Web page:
In this period Schelling’s speculative philosophy takes a distinctive turn. For Schelling, as for Hegel, the finite mind is properly a mirror or speculum of the infinite. Speculative philosophy is the attempt to grasp the world as the Gegenbild (Counter-image or Reflection) of the Divine (per visibilia ad invisibilia). [1]Early in this crucial Munich phase, in 1809 Schelling published a text that formed a decisive shift in his thought. On Human Freedom, a text where the influence of Boehme becomes very evident. Here the idea of a self-differentiation in God is developed. God is presented as a complex unity both as ground (or me on, “not being”) and his actualised being. This model of the eternal becoming of God as self-constitution is developing in various drafts known as The Ages of the World. 1811, 1813 and 1814/5. The manuscripts were never published and were destroyed in the bombing raids in the Second World War. In the Weltalter, Schelling draws upon the idea of Divine Wisdom as Sophia and play. At this level, play becomes the spirit of cosmological and existential re-creation.

Christian Critique of ‘Play’
The positive theme of play within the Christian tradition has been developed by Hugo Rahner in his Der spielende Mensch, Einsiedeln 1952. Yet the negative aspect of play or game (The German word ‘Spiel’ means both) is highly significant in Christian thought.  Tertullian in his De spectaculis. 197-202) provides a trenchant critique of the Roman practices of the circus, the theatre and amphitheatre, and their links to pagan rites and idolatry.  Pascal’s celebrated critique of the balls and hunts and games of the French elite might be cited as another landmark critique of play in Christian thought.  Such play is unmasked by Pascal as a form of distraction, revealing the spiritual malaise of fallen mankind. Soren Kierkegaard’s condemnation of a life lived on the level of the aesthetic as opposed to the ethical and the religious is in this tradition of Tertullian and Pascal.  Kierkegaard diagnoses boredom, anxiety, and despair as the major threats to the human psyche. For the aesthete, boredom is the greatest terror (Either/Or). Tertullian, Pascal and Kierkegaard all seem to represent vividly the Christian-occidental rejection of play.

[1] Cecilia Muratori, The First German Philosopher The Mysticism of Jakob Boehme as interpreted by Hegel, p.166, esp. footnote 212.
Férdia Stone-Davis (Director of Research, Margaret Beaufort Institute of Theology) Harmony Embedded: Transcendence and the Material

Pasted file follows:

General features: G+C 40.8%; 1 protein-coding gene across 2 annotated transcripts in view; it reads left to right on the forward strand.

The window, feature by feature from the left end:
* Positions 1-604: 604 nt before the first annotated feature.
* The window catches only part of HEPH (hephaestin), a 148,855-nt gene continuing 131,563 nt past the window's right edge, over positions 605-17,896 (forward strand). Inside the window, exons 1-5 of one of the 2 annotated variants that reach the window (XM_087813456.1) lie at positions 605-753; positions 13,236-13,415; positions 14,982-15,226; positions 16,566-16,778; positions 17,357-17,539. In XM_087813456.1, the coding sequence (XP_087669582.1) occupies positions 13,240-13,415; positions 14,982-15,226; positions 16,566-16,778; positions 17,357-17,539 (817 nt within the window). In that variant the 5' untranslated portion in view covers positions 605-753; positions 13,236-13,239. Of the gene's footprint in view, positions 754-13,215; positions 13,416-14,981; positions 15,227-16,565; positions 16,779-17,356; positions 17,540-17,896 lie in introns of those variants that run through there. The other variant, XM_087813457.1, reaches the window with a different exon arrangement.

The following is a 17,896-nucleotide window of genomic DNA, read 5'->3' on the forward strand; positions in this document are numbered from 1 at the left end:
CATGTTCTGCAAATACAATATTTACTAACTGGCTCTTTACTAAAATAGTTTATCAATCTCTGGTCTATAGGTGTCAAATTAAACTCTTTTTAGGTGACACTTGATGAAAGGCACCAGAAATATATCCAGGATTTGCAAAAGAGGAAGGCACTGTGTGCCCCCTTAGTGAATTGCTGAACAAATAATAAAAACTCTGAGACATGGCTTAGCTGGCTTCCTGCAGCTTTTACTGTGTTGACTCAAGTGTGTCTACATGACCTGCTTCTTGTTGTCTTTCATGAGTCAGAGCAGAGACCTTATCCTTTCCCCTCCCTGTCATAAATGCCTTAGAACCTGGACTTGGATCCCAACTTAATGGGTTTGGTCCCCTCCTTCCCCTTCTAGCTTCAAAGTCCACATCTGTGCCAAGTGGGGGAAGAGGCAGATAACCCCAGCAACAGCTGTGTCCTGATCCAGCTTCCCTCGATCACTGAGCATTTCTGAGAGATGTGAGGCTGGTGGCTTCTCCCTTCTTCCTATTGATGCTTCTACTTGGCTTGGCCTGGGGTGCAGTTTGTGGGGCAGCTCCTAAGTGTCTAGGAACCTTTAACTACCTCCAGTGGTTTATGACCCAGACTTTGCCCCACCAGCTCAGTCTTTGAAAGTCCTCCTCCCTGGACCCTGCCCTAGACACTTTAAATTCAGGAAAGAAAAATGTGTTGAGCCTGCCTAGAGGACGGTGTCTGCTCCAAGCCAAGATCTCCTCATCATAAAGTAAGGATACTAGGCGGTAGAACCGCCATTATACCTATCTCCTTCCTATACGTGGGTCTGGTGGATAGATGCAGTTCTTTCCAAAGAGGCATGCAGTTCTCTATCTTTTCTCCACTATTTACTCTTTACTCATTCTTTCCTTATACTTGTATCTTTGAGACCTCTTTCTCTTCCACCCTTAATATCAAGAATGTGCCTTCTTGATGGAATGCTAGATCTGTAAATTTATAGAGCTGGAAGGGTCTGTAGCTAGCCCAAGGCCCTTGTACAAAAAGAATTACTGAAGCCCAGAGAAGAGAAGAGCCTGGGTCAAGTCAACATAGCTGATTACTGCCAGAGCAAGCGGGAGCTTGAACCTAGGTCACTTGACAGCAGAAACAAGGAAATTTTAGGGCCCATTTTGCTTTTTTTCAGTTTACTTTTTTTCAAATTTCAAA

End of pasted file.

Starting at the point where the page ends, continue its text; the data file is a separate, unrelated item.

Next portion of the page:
Through the experience of music, and in an understanding of being with God, Férdia Stone-Davies proposes a model of understanding reality which overcomes the tension of vertical transcendence and horizontal, material immanence through a “transversal” approach.
Valentin Gerlier (Temenos Academy/Cambridge University) Foolish Wisdom and Wise Folly in Shakespeare and Nicholas of Cusa
As part of his wider research about speaking to the Divine rather than just about the Divine, Valentin Gerlier looks at how Shakespeare and Nicholas of Cusa, indirectly linked via Erasmus via The Praise of Folly, somehow articulate aspects of the ineffable Divine Nature by their use of the affirming language of praise.
The first few minutes of the video are missing. In this introductory passage, Valentin considers the use of paradox “when making sense of our relationship with reality and even reality’s relationship with the divine”. For Nicholas, it raises the mind to a mystical mode of reasoning beyond the principle of non-contradiction, such as in the “coincidence of opposites” employed in his The Vision of God. And Shakespeare, while inheriting a Renaissance love of paradox, does not regard it as a mere literary or rhetorical conceit. Rather, he explores through drama the harmonisation of tensions of “between self and world, man and woman, Fool and King, nature and culture, hidden and manifest and ultimately Creator and creature.” The contradictory potencies of these tensions become aligned in the service of divine love, revealed at wonderful moments when the human characters “become bearers of a more-than-human grace”.
Julienne McLean (writer on Carmelite spirituality and depth psychology, and Jungian analyst): “An Embodied Meditation on the Wisdom of St. Teresa of Avila
Reconnecting with the body is an important theme in the Friends of Sophia, something made all the more urgent by the virtual nature of conferences during the Covid-19 pandemic. Julienne leads us in an embodied meditation of experiential anatomy and breath, guided by the teaching of St. Teresa of Avila on the Four Waters of Prayer.
Peter Tyler (Professor of Pastoral Theology and Spirituality, St. Mary’s University Twickenham) Divine Harmony: The Symbolic Reality of Gerard Manley Hopkins, Marie-Dominique Chenu and Edith Stein.
Starting from the principle that the Christian perspective is essentially symbolic, Peter helps us to find divine harmony in a world of disharmony through Hopkins’ The Wreck of the Deutschland and the theology and witness of Marie-Dominique Chenu and Edith Stein (St. Teresa Benedicta of the Cross).
Ian Coleman (composer, and organist and deacon of Holy Redeemer church, London) The sound of the Holy Trinity: how Renaissance composers do theology in music
Taking us beyond “theologies of music” which can unintentionally reduce music to words, Ian Coleman shows explores theological music of the Renaissance, starting with some music, Duo Seraphim by Francisco Guerrero. Here it is sung by the Coro Angel Barja, directed by Aitor Olivares Garcia
The first minute of Ian’s talk is missing from the video, in which he explains that he chose this recording, even with its certain imperfections, as it uses a signi´Čücant number of younger voices, and has more energy and bite than other versions.
Second musical extract:
Guillaume Dufay, Veni Creator Spiritus
Third musical extract:
Claudio Monteverdi, Duo Seraphim
Previous Conferences